Originally written as part of the World Cup 2014 cooking project.
I first remember Gary Lineker, a top English striker of the 80s and 90s, being signed by a team called Grampus 8. Inquisitive as to where and what Grampus 8 was I discovered that it was a team in the J-league (Japan) and that the Japanese played football and were pretty handy at it. Since then I have watched, with interest, the game grow in Japan and it was a wonderful achievement when in 1998 they made their World Cup debut, in France. Since then they have qualified for every World Cup, making it through to the knockout stages twice.
Japan was unfortunate 4 years ago, going out on penalties in the last 16 to Paraguay. This time around they are ranked lowest in their group but expectations are high as they have some exceptionally talented playmakers in the side. Look out for Keisuke Honda, Shinji Kagawa and the prolific scorer Shinji Okazaki. With Colombia, Greece and Cote d’Ivoire I am expecting a lot of goals in this group.
A great nickname by the way; the Samurai Blue.
I have flirted with a number of dishes for Japan; it is a wonderful nation for clean, healthy and vibrantly flavoursome food. They are kings of that taste sensation umami, which can be found at its ultimate best in dashi. My first choice for this dish was takoyaki, a round fried dumpling containing cooked octopus and pickled ginger. Unfortunately, I haven’t been able to get hold of a takoyaki pan in time.
However, one of my favourites amongst the incredible selection of Japanese restaurants and street food eateries here in Melbourne is okonomiyaki – a Japanese style pancake. And it is okonomiyaki that makes it on to the World Cup 2014 food project. This version is done Osaka style with shredded cabbage and pickled ginger; I have added cooked baby octopus, and a dashi broth in the pancake batter to pep things up further. The sauces that top this pancake are essential; both have been home made. The mayonnaise is straight forward, but to replicate the okonami sauce took quite a lot of experimentation – my wife is an okonomiyaki officianado and gave it the big thumbs up!
The okonomi sauce, Japanese mayonnaise, dashi and tenkasu (tempura scraps) can be bought, but I have made my own and included recipes for all.
Okonomiyaki with Baby Octopus - JapanPrint
- For the Okonomi Sauce:
- ■ 4 tbsp. tomato ketchup | The famous one.
- ■ 3 tsp. light soy sauce |
- ■ 2 tbsp. Worcester sauce | Lea and Perrins or good equivalent.
- ■ 2 tbsp. clear runny honey | Warmed slightly.
- For the Japanese Mayonnaise:
- ■ 1 Large Egg yolk |
- ■ 250ml grapeseed oil | Or other non-flavoured oil.
- ■ 1 tsp. Rice wine vinegar |
- For the Tenkasu:
- ■ 100ml ice cold water |
- ■ ½ large Egg yolk |
- ■ 50g plain flour |
- ■ 500ml grapeseed oil | Or any other non-flavoured oil.
- For the Dashi Broth:
- ■ 400ml water |
- ■ 4g kombu | A type of seaweed. Do not wipe off that white powder - it is pure natural umami.
- ■ 12g bonito flakes | Also known as katsuo-bushi.
- For the Pancake Batter:
- ■ 300g plain flour |
- ■ 65g tapioca flour | Potato flour or corn flour can be used.
- ■ ½ tsp. sea salt |
- ■ 2 large eggs |
- ■ 100ml cold dashi broth | Recipe above.
- ■ 275ml cold water |
- For the Filling:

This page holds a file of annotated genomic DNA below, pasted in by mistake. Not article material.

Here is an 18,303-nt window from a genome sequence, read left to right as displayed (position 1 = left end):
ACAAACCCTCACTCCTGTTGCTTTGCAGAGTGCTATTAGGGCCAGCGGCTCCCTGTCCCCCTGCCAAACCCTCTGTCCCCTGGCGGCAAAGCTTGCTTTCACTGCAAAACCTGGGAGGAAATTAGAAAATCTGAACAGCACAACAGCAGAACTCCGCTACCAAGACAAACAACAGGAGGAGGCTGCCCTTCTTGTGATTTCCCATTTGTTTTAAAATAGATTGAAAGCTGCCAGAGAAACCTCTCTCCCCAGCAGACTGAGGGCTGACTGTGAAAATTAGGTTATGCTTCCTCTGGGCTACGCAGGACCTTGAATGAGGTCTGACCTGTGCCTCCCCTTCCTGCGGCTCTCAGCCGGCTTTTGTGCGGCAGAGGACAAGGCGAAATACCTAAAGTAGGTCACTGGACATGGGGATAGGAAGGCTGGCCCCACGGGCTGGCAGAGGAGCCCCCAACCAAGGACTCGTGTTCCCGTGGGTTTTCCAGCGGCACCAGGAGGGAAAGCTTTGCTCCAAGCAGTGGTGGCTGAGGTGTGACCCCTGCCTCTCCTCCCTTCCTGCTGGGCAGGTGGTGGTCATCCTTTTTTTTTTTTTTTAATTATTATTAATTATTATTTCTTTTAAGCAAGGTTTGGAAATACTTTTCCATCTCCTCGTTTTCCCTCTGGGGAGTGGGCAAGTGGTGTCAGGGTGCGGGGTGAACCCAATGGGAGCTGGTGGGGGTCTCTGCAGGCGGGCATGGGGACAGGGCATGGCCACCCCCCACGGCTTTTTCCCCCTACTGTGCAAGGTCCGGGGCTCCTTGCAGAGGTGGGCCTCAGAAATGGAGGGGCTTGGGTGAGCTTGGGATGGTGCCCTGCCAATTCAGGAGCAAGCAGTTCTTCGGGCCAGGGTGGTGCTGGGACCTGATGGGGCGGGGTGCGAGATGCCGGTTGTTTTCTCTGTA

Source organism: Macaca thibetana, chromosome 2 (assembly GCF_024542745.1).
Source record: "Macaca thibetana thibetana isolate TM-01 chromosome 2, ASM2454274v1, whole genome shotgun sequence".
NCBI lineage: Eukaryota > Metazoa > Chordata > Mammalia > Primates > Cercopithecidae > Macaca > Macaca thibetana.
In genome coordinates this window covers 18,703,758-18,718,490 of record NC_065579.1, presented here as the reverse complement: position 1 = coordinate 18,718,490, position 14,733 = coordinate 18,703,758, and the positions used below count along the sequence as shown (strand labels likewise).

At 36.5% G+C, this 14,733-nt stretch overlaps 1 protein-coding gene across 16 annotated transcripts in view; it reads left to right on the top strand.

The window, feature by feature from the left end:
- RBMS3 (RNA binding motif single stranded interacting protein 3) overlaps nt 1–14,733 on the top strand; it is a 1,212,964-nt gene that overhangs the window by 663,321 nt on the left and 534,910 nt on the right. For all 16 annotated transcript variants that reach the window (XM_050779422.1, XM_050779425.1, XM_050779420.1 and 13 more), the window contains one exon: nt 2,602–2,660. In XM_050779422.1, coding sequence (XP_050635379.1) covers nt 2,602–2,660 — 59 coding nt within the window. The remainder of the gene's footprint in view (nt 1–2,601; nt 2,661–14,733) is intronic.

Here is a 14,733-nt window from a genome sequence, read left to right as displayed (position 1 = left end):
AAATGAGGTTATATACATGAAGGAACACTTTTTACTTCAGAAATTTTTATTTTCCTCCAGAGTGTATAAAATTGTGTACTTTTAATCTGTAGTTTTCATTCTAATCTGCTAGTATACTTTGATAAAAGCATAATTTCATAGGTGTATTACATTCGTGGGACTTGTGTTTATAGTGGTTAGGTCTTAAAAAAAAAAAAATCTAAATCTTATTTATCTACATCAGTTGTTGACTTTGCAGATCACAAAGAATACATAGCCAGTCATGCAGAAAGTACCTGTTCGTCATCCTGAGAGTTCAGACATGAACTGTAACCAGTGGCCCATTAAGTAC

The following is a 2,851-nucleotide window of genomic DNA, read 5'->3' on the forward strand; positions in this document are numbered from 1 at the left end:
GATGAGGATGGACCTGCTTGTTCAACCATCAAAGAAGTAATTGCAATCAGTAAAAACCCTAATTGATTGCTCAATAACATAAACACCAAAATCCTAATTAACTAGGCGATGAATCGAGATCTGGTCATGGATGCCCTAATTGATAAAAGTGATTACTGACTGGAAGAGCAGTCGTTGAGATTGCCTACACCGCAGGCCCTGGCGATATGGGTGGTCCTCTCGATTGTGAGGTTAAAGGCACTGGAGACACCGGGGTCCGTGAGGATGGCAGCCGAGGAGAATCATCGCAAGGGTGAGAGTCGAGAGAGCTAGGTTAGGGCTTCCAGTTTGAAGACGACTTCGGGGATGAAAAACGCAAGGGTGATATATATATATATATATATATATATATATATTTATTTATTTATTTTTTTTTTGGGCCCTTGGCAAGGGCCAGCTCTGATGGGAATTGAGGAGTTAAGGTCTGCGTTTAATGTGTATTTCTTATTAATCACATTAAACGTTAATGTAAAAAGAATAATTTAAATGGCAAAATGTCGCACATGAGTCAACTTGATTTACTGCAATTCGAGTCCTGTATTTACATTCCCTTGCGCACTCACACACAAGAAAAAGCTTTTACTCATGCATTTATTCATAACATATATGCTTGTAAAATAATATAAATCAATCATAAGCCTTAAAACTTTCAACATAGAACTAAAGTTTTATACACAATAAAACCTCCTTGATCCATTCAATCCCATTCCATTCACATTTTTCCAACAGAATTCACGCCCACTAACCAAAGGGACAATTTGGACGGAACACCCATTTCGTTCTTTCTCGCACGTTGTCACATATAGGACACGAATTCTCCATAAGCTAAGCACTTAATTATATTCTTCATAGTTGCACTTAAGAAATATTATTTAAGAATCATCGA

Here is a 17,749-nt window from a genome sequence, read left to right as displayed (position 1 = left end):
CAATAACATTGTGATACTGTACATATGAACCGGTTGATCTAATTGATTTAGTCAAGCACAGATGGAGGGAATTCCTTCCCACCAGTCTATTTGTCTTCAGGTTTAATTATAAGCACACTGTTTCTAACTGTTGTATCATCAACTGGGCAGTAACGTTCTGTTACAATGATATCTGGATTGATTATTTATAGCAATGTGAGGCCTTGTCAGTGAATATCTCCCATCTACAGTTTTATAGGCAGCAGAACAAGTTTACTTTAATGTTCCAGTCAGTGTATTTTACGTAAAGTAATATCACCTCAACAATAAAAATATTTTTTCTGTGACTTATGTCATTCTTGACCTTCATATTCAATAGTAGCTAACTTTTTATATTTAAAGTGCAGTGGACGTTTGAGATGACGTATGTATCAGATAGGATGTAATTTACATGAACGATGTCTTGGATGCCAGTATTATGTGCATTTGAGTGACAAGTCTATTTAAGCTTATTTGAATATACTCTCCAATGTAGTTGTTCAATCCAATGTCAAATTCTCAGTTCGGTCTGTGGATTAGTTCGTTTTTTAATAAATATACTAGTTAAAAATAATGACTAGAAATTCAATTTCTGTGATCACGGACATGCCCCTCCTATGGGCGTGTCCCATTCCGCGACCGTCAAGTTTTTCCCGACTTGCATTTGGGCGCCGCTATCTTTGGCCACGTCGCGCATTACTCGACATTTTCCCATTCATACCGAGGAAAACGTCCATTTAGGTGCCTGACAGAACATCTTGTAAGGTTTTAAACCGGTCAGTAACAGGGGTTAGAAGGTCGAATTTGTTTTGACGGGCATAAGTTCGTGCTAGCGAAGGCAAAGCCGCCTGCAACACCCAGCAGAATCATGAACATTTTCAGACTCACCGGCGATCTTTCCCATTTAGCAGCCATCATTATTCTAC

- ■ ½ wombok cabbage | Also known as Chinese cabbage – shredded.
- ■ 500g baby octopus | Cooked: stir fried quickly in very hot oil, with salt and pepper, cooled and roughly chopped.
- ■ 1 packet pink pickled ginger | It can be made at home, but I have to say the packeted version is excellent and my preferred choice.
- ■ grapeseed oil for frying |
- ■ a scattering of bonito flakes |
- ■ a few spring onions | Finely sliced.
For the okonomi sauce: add the ketchup, soy sauce, Worcester sauce and honey to a small bowl and mix.
For the mayonnaise: beat the egg yolk and then slowly drizzle in the grapeseed oil whilst briskly whisking; a thick emulsion should form. Finally, add the vinegar and season. Store in a nozzled squeezy bottle in the fridge until ready to use.
For the tenkasu: heat the oil in a wok or medium sauce pan until it reaches 180°C (360°F). To a medium sized bowl add the cold water and egg yolk and gently mix – using cooking chopsticks is a good way. Now add the flour and gently mix, without overworking the batter. Don’t worry if there are still any lumps. Either drip the batter or if you have one, slowly syringe the batter in to the hot oil. Swirl the batter around to loosen it and when the batter has taken on a light golden colour remove it from the oil with a slotted spoon, drain on kitchen towel and reserve. Do this in batches. The cooled tenkasu can be stored in an airtight container.
For the dashi broth: add the water and kombu to a small pan. Put on a low to medium heat to bring the liquid to a slow near boil. Just before it boils remove the pan from the heat and take out the kombu, discarding it. Now add the bonito flakes to the water and leave them for 15 minutes or so. Filter the flakes out using a fine sieve and the resulting liquid is your dashi broth.
For the Pancake batter: add all the ingredients to a large bowl and whisk until smooth. Let the batter stand in the fridge for 30 minutes before using.
For the pancake: to a bowl add a handful of cabbage, a quarter of the cooked baby octopus, a few slices of broken up pickled ginger, a couple of tablespoons of tenkasu and a quarter of the pancake batter. Mix well. Heat a tablespoon of grapeseed oil in a large heavy based frying pan or on a hot plate. Pour the pancake mix in to the pan and spread out to a 15-20cm circle. Cook for about 5 minutes or so and then carefully flip the pancake over. Cook for another couple of minutes.
Put the pancake on a serving plate. Spread a quarter of the okonomi sauce over the pancake, squeeze on some mayonnaise and sprinkle over some bonito flakes and sliced spring onion.